Two weeks after the report of the commission of inquiry into the death of Dr Walter Rodney was presented to the government of Guyana, an international pressure group is calling on President Granger to make the findings public. Dr. Rodney’s family, Guyanese and admirers of the radical intellectual and organizer around the world need to know the truth about his death 36 years ago.

Pambazuka News 762: Pushing back: Protests and uprisings against oppression

The government has lifted its ban on oil exploration on Lake Malawi in the hope of entering the seemingly lucrative business of oil export. But a number of reasons, including falling oil prices, predict that the people of Malawi will not profit from this undertaking.

Does Ethiopia really need resorts for relaxation and entertainment of the corruptly rich and foreign sex fiends when over 80 percent of the population lives in tattered thatched-roof tukuls?

Last year news that medicalization of FGM is an increasing trend in Kenya went online. Considering that Female Genital Mutilation is outlawed in Kenya, there’s a huge need to build a national and transnational strategy to tackle and address the issue in order to eradicate it.

Peacekeeping deployments are essential to the U.S. and its Western allies’ interests, but they are also an economic opportunity for soldiers from the Global South and for troop contributing nations.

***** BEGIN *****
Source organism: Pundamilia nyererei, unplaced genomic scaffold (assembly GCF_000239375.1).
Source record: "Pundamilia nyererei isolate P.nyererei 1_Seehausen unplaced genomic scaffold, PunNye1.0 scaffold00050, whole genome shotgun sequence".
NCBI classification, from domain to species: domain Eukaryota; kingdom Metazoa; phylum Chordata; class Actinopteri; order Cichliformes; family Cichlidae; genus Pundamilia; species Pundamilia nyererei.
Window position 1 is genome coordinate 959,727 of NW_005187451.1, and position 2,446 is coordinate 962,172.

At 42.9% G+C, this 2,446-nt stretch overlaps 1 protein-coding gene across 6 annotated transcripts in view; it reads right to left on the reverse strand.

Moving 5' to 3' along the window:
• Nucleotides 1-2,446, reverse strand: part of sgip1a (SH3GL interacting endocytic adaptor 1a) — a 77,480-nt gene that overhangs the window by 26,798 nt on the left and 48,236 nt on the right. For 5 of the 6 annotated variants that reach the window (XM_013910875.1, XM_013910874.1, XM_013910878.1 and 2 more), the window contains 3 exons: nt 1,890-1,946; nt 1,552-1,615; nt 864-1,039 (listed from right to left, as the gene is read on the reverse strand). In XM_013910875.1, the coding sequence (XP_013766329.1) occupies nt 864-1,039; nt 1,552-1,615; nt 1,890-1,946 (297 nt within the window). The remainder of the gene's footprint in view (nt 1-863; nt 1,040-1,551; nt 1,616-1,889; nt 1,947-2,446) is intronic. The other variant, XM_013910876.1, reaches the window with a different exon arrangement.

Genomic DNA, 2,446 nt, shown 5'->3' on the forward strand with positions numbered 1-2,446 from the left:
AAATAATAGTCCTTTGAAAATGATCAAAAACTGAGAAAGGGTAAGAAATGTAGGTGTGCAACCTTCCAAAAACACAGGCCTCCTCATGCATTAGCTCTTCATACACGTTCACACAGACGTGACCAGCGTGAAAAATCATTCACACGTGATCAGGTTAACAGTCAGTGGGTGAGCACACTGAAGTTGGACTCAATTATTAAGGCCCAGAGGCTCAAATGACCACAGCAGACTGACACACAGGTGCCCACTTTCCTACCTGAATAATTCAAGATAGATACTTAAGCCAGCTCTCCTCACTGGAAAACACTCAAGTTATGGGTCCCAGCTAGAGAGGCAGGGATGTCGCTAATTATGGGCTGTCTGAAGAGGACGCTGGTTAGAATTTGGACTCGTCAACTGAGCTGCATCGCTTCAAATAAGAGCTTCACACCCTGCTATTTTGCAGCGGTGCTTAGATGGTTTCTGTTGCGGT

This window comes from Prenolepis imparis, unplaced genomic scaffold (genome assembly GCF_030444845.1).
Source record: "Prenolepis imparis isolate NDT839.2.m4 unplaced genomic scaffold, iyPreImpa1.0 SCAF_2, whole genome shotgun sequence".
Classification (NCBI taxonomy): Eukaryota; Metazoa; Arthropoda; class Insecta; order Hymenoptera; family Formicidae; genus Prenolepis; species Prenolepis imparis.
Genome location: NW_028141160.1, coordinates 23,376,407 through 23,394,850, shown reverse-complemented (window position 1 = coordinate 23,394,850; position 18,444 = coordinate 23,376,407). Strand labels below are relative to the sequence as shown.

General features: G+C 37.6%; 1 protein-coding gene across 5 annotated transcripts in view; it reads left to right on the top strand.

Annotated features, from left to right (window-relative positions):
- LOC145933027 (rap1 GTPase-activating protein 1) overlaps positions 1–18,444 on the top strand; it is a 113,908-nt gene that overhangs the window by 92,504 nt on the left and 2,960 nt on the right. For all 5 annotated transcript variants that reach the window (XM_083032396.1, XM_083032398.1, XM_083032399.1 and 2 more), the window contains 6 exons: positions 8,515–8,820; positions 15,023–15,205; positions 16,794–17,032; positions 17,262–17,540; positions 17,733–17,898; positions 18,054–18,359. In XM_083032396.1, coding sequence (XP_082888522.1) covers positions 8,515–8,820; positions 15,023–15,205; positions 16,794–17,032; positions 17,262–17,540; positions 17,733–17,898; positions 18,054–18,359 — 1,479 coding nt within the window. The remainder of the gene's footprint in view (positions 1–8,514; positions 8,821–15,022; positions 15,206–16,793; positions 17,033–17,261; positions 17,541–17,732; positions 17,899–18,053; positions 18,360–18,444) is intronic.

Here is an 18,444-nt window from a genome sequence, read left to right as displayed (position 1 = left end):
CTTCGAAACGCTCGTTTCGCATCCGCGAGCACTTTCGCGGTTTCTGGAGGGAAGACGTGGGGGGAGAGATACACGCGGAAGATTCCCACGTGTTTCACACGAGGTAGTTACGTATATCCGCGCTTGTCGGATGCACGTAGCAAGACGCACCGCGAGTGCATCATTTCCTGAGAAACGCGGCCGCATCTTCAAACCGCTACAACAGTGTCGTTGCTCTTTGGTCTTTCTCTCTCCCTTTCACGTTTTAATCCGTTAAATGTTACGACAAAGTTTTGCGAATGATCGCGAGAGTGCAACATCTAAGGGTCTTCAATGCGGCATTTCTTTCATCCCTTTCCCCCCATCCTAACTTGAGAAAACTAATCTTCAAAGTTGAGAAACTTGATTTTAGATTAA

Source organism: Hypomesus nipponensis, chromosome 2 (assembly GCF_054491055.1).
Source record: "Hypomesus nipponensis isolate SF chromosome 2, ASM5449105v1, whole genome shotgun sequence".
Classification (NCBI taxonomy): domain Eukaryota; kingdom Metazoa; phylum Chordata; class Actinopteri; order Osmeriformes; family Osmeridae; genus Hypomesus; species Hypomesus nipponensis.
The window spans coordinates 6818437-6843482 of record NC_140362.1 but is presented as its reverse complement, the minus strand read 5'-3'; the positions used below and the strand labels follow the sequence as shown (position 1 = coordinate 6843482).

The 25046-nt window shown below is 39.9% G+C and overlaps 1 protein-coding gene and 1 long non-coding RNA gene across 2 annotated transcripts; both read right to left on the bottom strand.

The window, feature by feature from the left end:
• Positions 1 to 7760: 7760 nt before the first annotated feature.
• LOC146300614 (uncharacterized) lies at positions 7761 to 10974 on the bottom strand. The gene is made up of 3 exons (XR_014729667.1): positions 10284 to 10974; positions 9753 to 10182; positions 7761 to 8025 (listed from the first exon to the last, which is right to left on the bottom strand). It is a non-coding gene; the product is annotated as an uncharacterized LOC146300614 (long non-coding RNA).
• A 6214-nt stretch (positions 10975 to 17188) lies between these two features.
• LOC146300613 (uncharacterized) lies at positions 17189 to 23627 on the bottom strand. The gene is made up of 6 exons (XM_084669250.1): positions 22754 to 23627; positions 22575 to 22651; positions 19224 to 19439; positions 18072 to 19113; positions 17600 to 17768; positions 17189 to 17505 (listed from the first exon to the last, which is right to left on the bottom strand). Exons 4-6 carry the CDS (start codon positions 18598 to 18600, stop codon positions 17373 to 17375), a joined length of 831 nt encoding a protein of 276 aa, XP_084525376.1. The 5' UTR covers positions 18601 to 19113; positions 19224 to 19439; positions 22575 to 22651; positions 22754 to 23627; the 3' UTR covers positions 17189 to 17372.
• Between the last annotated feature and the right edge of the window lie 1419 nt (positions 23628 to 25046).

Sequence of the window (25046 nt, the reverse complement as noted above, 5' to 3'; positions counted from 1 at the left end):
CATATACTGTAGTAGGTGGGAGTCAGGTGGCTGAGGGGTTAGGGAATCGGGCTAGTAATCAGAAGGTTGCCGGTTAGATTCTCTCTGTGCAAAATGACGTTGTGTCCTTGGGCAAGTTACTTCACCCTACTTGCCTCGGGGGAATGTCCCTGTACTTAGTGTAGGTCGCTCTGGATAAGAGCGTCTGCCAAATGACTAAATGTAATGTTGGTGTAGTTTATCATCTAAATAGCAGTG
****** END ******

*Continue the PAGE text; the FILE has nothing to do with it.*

As this most unfortunate and shameful incident shows, all that talk about the Nigerian military being a disciplined institution is balderdash. What you get, in the end, is a military bursting at the seams with impunity and heavily laden at the top with corruption. This unwholesome, putrid mix is the definite make-up of Nigeria’s military.

Ethiopia is in the grip of a terrible crisis. The recent widespread popular protests must be understood in the context of an atrociously repressive regime and near total capture of the state by ethnic elites, who are now the sole beneficiaries of national resources. The people are bitter. If this mass frustration is channeled into properly organized popular resistance, Ethiopia could see a revolution.

Nigerian soldiers are notorious for their brutality against civilians whenever they encounter them. This possibly has something to do with the militarized nature of power in the country since independence. The soldiers hit a new low with the emergence of a video showing a group of cadets thoroughly brutalizing hapless citizens – and enjoying it.

Drama unfolded in the Guyanese capital Georgetown as the official commission of inquiry into the assassination of celebrated Pan-African intellectual and activist, Dr. Walter Rodney, handed over its report to the government. The commission has encountered numerous difficulties designed to sabotage its work since inception in 2013. It remains to be seen whether the President of Guyana will release the findings.

Why do African countries continue to export raw materials only to buy them back in the form of finished products? It is high time African countries focused their efforts on building up industries, skills and technologies so they can produce their own high quality products, creating much-needed jobs and income for their people.

A programme aired this week by the BBC reveals that Pope John Paul II, now a saint of the Catholic Church, had an intense relationship spanning three decades with a married Polish-American woman. The details are contained in secret letters and pictures kept in a library in Poland, the pope’s country of birth. The Vatican has dismissed the programme. But the affair raises many puzzling questions.